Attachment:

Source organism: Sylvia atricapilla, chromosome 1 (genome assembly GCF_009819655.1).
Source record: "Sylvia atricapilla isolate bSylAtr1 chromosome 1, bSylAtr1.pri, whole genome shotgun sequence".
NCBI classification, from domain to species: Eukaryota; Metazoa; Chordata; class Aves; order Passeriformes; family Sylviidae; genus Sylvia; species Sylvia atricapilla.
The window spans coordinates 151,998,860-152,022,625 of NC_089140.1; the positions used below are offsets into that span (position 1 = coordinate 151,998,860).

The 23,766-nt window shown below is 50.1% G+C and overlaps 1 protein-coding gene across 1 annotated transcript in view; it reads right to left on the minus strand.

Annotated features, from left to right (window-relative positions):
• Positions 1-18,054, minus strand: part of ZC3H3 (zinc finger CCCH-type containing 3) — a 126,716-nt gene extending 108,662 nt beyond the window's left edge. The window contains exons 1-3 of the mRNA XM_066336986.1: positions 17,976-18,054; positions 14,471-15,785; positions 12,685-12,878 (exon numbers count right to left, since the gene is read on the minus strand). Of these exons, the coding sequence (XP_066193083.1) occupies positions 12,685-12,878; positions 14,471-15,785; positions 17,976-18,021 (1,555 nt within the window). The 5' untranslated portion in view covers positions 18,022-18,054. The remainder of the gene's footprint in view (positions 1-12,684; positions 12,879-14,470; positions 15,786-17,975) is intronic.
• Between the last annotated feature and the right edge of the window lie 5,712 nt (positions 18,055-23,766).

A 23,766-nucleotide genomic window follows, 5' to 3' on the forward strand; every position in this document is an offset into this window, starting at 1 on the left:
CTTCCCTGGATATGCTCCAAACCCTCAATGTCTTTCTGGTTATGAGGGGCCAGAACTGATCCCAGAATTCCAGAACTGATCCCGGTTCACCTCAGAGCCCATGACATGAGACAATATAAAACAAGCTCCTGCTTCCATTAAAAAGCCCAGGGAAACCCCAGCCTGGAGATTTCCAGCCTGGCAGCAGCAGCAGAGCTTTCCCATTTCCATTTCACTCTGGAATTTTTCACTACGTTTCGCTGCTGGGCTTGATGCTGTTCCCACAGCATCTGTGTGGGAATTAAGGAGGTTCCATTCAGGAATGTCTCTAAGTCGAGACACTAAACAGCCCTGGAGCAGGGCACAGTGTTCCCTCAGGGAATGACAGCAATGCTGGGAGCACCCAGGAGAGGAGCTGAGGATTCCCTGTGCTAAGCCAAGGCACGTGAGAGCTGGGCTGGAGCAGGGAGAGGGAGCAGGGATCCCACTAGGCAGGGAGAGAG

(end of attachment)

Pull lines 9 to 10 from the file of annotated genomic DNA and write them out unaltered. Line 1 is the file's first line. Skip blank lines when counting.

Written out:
A 23,766-nucleotide genomic window follows, 5' to 3' on the forward strand; every position in this document is an offset into this window, starting at 1 on the left:
CTTCCCTGGATATGCTCCAAACCCTCAATGTCTTTCTGGTTATGAGGGGCCAGAACTGATCCCAGAATTCCAGAACTGATCCCGGTTCACCTCAGAGCCCATGACATGAGACAATATAAAACAAGCTCCTGCTTCCATTAAAAAGCCCAGGGAAACCCCAGCCTGGAGATTTCCAGCCTGGCAGCAGCAGCAGAGCTTTCCCATTTCCATTTCACTCTGGAATTTTTCACTACGTTTCGCTGCTGGGCTTGATGCTGTTCCCACAGCATCTGTGTGGGAATTAAGGAGGTTCCATTCAGGAATGTCTCTAAGTCGAGACACTAAACAGCCCTGGAGCAGGGCACAGTGTTCCCTCAGGGAATGACAGCAATGCTGGGAGCACCCAGGAGAGGAGCTGAGGATTCCCTGTGCTAAGCCAAGGCACGTGAGAGCTGGGCTGGAGCAGGGAGAGGGAGCAGGGATCCCACTAGGCAGGGAGAGAG